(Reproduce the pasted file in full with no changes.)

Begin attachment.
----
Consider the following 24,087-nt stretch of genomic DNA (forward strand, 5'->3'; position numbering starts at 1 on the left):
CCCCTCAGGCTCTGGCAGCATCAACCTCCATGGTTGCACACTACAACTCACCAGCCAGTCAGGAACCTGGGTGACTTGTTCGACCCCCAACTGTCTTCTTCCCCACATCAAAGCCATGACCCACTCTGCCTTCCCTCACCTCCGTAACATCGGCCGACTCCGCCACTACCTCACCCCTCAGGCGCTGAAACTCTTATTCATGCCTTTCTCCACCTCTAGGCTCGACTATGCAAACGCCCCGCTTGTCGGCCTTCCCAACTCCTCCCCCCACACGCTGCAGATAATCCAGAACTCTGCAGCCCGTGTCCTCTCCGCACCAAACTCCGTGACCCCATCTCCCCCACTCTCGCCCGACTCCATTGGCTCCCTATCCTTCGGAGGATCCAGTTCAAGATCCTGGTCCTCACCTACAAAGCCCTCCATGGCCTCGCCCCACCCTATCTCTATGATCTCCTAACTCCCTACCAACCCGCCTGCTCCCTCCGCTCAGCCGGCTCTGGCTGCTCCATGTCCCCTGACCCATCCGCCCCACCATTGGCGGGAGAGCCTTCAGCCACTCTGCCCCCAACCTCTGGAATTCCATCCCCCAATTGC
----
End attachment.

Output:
Consider the following 24,087-nt stretch of genomic DNA (forward strand, 5'->3'; position numbering starts at 1 on the left):
CCCCTCAGGCTCTGGCAGCATCAACCTCCATGGTTGCACACTACAACTCACCAGCCAGTCAGGAACCTGGGTGACTTGTTCGACCCCCAACTGTCTTCTTCCCCACATCAAAGCCATGACCCACTCTGCCTTCCCTCACCTCCGTAACATCGGCCGACTCCGCCACTACCTCACCCCTCAGGCGCTGAAACTCTTATTCATGCCTTTCTCCACCTCTAGGCTCGACTATGCAAACGCCCCGCTTGTCGGCCTTCCCAACTCCTCCCCCCACACGCTGCAGATAATCCAGAACTCTGCAGCCCGTGTCCTCTCCGCACCAAACTCCGTGACCCCATCTCCCCCACTCTCGCCCGACTCCATTGGCTCCCTATCCTTCGGAGGATCCAGTTCAAGATCCTGGTCCTCACCTACAAAGCCCTCCATGGCCTCGCCCCACCCTATCTCTATGATCTCCTAACTCCCTACCAACCCGCCTGCTCCCTCCGCTCAGCCGGCTCTGGCTGCTCCATGTCCCCTGACCCATCCGCCCCACCATTGGCGGGAGAGCCTTCAGCCACTCTGCCCCCAACCTCTGGAATTCCATCCCCCAATTGC